Photo by Heather Sperling
With cocktails, it's usually "imbibe," not "inhale." But last weekend, in a sparse London basement, 30 strangers and I donned protective suits and sidled up to the humidifier. Tucked into a corner, this machine was our industrial-strength bartender for the evening, pumping gin and tonic mist into the room.
A small, two-level space in Soho had been borrowed for the occasion. A neon blue sign said "GIN," and after sheathing ourselves in thin, hooded jumpsuits, we went to a a vapor-free room with a tiny bar serving standard gin and tonics. The breathable G&Ts were downstairs; down a steep stairwell, where the door to the cocktail-inhaling room was barely visible for the boozy haze. Inside were a giant papier-mâché straw, an oversized, illuminated paper lime, and a pack of hooded "drinkers," dancing and breathing.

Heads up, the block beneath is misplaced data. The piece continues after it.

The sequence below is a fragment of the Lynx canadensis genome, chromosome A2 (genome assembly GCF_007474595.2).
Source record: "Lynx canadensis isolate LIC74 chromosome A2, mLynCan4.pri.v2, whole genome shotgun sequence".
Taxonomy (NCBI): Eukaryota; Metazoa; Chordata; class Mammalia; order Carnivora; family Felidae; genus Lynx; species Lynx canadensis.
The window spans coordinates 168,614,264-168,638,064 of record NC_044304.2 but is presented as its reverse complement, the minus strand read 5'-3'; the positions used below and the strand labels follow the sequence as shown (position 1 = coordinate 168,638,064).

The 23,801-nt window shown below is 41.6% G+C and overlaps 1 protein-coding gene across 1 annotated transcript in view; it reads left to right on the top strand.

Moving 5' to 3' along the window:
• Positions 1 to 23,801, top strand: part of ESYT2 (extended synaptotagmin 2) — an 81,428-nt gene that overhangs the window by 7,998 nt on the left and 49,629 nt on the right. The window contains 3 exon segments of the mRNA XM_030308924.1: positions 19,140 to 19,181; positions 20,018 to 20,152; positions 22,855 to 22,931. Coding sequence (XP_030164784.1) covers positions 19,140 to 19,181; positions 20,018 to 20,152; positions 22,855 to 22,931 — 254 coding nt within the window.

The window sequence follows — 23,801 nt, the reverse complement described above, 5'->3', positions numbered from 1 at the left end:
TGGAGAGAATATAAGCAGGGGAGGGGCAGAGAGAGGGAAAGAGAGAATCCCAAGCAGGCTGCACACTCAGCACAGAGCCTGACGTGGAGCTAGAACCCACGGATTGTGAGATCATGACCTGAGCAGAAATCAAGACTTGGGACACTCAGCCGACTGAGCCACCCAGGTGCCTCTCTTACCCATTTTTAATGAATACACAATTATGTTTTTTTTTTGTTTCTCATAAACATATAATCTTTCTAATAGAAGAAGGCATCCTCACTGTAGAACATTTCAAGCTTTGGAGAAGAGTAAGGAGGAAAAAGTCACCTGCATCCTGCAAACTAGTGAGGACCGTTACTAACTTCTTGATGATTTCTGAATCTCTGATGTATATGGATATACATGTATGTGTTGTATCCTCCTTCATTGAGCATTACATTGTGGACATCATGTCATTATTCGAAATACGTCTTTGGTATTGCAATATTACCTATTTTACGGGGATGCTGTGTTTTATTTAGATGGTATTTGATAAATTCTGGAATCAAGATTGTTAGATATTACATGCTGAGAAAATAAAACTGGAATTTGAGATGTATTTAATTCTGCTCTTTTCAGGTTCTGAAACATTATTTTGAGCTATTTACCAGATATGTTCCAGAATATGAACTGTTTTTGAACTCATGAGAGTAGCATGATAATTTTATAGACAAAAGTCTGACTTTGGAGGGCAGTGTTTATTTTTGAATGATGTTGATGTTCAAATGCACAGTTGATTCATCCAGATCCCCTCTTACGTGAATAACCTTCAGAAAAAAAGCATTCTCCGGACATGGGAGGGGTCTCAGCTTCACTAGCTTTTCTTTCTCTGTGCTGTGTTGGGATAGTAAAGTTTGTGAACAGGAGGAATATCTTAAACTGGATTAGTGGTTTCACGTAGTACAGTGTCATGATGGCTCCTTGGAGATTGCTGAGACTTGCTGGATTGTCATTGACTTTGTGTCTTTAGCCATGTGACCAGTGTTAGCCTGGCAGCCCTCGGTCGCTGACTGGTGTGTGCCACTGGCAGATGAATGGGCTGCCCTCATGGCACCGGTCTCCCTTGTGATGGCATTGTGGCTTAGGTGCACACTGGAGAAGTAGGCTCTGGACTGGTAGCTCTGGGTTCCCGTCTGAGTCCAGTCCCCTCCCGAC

The concoction was top-shelf--Hendrick's gin and Fever Tree tonic--and when shot through a humidifier the gin's cucumber and juniper aromas came through to full effect. It was a pleasant scent, and I could imagine the boozy facial being a hit at a girl's spa weekend. But in a small subterranean room, lit by a single, bare bulb and filled with strangers in baggy white jumpsuits, it made for a decidedly strange, Willy Wonka Saturday night bar scene.